Sydney: Australia edged ahead of Sri Lanka on day two of the third and final Test, reaching 342-6 at stumps Friday for a 48-run lead over the tourists.
Australia's batsmen were confident of big scores on a friendly wicket after dismissing Sri Lanka for 294 at the end of the opening day but their momentum was checked by the visiting spinners as the pitch cracked in the warm Sydney sunshine.
Phil Hughes and David Warner both fell just short of centuries, while Michael Clarke made 50 and Mike Hussey was run out for 25 in what could be his final innings before he retires.
Rangana Herath and Tillakaratne Dilshan kept up the pressure but a lack of world-class pace options mean Sri Lanka still faces a struggle to avoid a series whitewash.
Australia had looked comfortable even after the early run out of Ed Cowan for just 4; the opener dawdling for a first run and hesitating for a second as he was caught out of his ground at the non-striker's end.
Warner got things underway with a first-ball boundary and repeatedly found the rope with a series of punchy cover drives to race his way to 31 runs from 21 balls, putting him in line for a knock to rival his 69-ball ton against India last year.
At the other end, Hughes cut his way to a half century at a more sedate pace and Sri Lanka looked to be in trouble, especially with captain Mahela Jayawardene unwilling to give Herath a bowl before lunch.
But 127-1 became 195-3 after lunch.
Warner fell short of his fourth Test ton when he sliced an attempted slog off Dilshan to Dhammika Prasad, who gathered the high ball to end the opener's 84-ball knock. And Hughes tried another cut only to edge Herath to wicketkeeper Dinesh Chandimal.
Australia still had Clarke, 2012's leading run scorer with an Australian record 1,595 in a calendar year, and Hussey in the middle and the pair set about building another partnership.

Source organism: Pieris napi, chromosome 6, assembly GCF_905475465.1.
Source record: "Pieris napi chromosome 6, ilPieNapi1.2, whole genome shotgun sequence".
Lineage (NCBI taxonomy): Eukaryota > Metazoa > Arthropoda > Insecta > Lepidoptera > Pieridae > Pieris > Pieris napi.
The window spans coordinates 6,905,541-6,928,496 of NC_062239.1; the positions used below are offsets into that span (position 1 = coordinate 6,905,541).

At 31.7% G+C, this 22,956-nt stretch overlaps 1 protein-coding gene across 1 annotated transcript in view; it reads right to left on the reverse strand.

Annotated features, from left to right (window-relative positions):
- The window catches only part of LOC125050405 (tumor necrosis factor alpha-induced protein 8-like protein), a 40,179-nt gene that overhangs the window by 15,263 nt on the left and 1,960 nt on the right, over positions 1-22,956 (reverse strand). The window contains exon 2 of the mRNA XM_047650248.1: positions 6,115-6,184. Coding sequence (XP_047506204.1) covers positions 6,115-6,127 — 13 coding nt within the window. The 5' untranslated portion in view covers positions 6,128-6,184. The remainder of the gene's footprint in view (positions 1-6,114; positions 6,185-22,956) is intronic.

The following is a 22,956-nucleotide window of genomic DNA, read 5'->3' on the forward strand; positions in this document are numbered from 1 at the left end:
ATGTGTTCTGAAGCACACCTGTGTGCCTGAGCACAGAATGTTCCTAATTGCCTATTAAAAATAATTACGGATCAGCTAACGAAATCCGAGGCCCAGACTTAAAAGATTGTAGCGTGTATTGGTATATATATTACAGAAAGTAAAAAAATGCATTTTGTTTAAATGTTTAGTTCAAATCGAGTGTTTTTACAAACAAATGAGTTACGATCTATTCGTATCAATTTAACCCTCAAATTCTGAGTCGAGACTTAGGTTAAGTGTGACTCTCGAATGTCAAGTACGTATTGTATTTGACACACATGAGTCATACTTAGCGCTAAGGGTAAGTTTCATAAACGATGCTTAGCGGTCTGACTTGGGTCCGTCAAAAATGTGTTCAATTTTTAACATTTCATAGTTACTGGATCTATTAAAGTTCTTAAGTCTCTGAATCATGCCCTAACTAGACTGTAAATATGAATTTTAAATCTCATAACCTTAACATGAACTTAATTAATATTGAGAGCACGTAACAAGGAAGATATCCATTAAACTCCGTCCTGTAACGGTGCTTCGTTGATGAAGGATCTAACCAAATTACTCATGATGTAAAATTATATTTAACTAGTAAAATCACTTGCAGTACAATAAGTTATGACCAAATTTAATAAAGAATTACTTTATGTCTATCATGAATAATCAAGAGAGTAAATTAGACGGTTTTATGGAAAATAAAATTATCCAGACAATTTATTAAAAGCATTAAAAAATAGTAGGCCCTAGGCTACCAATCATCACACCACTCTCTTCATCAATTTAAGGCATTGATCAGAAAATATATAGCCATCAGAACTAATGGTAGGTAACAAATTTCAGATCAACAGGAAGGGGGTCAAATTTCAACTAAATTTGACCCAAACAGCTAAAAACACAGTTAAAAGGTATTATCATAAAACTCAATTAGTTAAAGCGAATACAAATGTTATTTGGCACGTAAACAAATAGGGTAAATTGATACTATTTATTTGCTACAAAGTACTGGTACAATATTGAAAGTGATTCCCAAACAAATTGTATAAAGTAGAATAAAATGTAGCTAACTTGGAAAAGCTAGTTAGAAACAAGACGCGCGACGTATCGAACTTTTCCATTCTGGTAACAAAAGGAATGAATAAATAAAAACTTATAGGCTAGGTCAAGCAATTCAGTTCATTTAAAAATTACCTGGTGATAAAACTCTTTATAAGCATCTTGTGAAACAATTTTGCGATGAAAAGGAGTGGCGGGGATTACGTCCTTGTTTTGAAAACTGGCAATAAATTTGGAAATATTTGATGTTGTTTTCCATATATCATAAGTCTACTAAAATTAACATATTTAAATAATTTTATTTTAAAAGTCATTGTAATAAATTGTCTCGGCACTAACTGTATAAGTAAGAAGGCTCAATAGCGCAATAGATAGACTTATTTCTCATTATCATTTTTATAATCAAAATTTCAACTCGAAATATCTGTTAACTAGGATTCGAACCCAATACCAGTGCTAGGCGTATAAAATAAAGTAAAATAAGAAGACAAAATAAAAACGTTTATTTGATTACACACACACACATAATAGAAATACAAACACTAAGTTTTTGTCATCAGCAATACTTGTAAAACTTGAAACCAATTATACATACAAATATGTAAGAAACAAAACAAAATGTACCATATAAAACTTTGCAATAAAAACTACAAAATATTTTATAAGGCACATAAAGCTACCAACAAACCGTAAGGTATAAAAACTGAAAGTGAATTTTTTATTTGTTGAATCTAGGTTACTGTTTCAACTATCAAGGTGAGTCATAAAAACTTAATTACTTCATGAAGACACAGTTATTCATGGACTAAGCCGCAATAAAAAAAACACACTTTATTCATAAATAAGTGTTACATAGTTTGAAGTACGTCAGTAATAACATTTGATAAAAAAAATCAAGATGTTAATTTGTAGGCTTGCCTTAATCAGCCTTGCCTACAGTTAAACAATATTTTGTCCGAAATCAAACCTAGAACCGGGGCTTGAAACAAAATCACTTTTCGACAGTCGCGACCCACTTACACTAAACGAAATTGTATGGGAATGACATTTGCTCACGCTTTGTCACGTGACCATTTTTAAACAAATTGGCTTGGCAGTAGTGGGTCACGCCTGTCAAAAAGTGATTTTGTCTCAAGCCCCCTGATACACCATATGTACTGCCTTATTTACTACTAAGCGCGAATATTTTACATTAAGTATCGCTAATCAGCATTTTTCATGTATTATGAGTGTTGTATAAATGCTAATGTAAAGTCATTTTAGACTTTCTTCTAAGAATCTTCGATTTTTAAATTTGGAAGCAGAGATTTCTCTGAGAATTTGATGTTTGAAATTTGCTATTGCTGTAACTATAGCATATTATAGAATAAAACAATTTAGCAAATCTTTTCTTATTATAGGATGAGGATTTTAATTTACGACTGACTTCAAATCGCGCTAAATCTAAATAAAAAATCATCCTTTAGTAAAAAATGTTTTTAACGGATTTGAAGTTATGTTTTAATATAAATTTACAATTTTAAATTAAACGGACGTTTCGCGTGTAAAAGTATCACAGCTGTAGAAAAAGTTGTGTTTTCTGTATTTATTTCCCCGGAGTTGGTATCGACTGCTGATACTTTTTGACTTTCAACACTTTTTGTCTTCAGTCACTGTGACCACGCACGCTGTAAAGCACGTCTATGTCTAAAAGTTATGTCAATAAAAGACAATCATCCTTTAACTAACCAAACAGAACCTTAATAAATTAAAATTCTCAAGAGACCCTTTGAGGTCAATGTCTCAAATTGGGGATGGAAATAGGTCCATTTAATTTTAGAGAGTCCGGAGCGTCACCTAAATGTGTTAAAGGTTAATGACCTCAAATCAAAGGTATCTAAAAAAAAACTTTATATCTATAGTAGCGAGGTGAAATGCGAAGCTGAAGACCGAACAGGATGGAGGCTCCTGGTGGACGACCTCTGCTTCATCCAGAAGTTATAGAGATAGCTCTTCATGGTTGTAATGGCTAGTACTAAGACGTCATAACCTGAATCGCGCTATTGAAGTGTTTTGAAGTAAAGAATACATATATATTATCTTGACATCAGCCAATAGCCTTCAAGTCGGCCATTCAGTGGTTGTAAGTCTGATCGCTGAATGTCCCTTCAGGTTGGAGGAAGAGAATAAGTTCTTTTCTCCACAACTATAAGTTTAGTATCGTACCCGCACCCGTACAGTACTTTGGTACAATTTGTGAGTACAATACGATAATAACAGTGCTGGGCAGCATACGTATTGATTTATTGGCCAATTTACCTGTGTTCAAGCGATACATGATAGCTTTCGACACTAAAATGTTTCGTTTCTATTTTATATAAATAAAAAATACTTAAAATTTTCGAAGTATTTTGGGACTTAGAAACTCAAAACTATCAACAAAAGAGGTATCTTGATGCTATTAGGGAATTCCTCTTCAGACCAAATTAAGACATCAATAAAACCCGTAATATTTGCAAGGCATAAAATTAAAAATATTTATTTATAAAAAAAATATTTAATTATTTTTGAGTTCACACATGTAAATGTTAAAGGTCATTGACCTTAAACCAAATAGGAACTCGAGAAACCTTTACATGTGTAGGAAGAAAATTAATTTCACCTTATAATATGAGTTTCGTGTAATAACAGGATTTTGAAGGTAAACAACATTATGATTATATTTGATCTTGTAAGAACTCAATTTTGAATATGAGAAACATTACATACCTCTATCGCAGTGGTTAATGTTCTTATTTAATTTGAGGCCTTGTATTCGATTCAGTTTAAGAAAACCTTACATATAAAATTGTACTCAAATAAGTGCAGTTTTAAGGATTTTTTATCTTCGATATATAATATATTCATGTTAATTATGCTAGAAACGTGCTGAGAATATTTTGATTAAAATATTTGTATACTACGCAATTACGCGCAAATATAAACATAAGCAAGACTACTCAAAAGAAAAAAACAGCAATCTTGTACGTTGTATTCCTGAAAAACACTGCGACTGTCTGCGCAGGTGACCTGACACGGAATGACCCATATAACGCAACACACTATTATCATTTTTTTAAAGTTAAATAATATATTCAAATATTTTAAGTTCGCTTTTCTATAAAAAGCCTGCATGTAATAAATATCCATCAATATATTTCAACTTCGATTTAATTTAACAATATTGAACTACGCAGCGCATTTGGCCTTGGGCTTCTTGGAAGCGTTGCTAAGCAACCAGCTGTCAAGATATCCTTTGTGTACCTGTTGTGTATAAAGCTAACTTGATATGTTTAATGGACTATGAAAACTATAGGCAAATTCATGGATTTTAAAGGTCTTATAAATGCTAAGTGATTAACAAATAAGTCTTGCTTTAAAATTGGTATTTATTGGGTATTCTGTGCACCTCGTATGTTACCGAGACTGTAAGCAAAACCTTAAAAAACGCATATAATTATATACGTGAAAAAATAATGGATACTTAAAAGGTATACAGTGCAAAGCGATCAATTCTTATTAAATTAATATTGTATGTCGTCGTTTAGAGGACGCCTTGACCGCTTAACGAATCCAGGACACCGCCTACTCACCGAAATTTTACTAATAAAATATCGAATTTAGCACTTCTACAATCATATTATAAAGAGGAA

Having announced his intention to step down after the game, Hussey strode out to a standing ovation from the SCG crowd and passed through a guard of honor from the Sri Lanka players in recognition of his Test career.
The respect from Sri Lanka ended there. Hussey looked composed but a risky single by his captain and a direct hit from Dimuth Karunaratne ended his innings with a run out.
Even Hussey's renowned running between the wickets was not enough to make the ground and he paused only to watch a big-screen replay before trudging off the field to a standing ovation.
Clarke, who had smashed a huge six back over Herath's head and chipped a boundary over mid-off from the next delivery, went for 50 when Karunaratne took a good running catch at midwicket off Herath.
Nuwan Pradeep got an overdue Test wicket when Mitchell Johnson, batting in an unusually high position of No. 7, edged the ball through to Chandimal. The previous delivery also caught the edge but fell just short of slip.
A spirited, unbroken seventh-wicket stand between Matthew Wade and Peter Siddle of 35 turned a disappointing total into an adequate one.
However Australia will be eager to build its lead on day three, given the pitch appears to be going toward the spinners and away from the pacemen, and the hosts made the content_cnious decision to select four seamers on a traditional spinners' wicket.